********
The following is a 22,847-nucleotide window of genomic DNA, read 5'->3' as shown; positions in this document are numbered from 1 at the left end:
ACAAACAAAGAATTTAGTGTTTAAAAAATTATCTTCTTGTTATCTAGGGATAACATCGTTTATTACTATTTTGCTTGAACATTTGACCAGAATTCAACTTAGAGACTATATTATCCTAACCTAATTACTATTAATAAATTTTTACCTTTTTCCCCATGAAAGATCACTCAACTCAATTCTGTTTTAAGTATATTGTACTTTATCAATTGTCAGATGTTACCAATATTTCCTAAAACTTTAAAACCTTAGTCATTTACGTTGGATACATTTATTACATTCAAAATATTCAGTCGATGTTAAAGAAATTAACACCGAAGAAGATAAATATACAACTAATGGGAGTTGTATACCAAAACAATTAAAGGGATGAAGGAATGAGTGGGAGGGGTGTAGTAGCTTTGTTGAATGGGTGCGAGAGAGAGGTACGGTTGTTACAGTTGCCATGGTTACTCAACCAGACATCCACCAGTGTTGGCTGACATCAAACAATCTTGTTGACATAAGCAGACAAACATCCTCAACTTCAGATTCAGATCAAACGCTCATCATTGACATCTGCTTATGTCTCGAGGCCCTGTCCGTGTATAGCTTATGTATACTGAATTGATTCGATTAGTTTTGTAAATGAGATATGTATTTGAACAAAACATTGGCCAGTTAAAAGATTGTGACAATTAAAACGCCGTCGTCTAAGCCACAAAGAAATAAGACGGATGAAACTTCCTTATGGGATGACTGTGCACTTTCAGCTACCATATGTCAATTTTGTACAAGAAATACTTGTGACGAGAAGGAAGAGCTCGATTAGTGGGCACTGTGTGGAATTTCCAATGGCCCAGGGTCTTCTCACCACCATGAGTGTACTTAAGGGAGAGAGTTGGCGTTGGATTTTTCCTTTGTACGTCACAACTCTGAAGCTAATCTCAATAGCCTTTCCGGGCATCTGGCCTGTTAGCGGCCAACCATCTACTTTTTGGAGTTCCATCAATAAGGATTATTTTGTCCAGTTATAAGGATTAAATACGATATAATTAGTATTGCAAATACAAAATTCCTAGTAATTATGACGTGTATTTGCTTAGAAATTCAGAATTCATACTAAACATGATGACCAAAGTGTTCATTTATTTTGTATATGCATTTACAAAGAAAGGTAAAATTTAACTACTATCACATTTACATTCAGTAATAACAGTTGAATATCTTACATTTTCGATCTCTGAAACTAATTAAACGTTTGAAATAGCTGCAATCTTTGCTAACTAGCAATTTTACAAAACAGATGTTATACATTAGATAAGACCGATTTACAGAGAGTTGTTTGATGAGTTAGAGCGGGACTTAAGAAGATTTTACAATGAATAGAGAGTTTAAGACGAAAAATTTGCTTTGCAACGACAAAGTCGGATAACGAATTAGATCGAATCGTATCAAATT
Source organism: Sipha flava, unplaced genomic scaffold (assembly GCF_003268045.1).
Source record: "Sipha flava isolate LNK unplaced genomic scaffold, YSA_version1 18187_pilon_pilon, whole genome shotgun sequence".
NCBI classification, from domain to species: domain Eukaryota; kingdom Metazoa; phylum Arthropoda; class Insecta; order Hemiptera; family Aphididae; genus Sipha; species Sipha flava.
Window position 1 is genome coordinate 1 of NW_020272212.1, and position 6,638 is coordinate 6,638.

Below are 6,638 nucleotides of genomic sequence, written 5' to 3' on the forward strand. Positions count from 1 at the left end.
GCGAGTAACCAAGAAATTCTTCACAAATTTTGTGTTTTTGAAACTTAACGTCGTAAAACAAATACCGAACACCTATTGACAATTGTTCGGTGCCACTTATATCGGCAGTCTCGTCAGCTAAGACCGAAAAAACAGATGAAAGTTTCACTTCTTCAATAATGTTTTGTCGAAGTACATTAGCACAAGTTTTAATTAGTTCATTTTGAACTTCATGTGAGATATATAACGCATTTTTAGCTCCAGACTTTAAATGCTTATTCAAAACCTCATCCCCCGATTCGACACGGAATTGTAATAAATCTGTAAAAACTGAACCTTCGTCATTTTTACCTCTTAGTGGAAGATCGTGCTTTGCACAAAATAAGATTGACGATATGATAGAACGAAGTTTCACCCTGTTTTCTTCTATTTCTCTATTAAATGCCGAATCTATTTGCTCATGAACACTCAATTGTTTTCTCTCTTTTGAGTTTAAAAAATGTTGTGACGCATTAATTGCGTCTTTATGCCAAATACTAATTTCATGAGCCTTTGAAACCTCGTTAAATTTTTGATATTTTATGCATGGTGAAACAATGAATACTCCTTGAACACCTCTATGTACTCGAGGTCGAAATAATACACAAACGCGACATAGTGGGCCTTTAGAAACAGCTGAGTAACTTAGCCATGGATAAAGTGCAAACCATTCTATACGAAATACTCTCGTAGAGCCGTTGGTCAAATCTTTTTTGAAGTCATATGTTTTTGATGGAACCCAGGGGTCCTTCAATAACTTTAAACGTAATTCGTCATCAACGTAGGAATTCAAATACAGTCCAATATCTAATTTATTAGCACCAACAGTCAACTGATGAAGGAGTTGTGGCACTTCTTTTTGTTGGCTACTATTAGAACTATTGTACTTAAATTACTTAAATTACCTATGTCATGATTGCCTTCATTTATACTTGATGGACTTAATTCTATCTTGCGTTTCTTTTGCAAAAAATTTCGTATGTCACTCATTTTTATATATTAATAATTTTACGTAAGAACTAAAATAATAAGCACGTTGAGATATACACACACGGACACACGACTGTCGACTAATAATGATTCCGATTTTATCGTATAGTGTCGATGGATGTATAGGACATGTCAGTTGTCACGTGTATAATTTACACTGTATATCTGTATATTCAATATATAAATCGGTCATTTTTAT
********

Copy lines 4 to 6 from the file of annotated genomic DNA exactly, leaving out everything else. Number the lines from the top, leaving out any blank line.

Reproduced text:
Source record: "Sipha flava isolate LNK unplaced genomic scaffold, YSA_version1 18187_pilon_pilon, whole genome shotgun sequence".
NCBI classification, from domain to species: domain Eukaryota; kingdom Metazoa; phylum Arthropoda; class Insecta; order Hemiptera; family Aphididae; genus Sipha; species Sipha flava.
Window position 1 is genome coordinate 1 of NW_020272212.1, and position 6,638 is coordinate 6,638.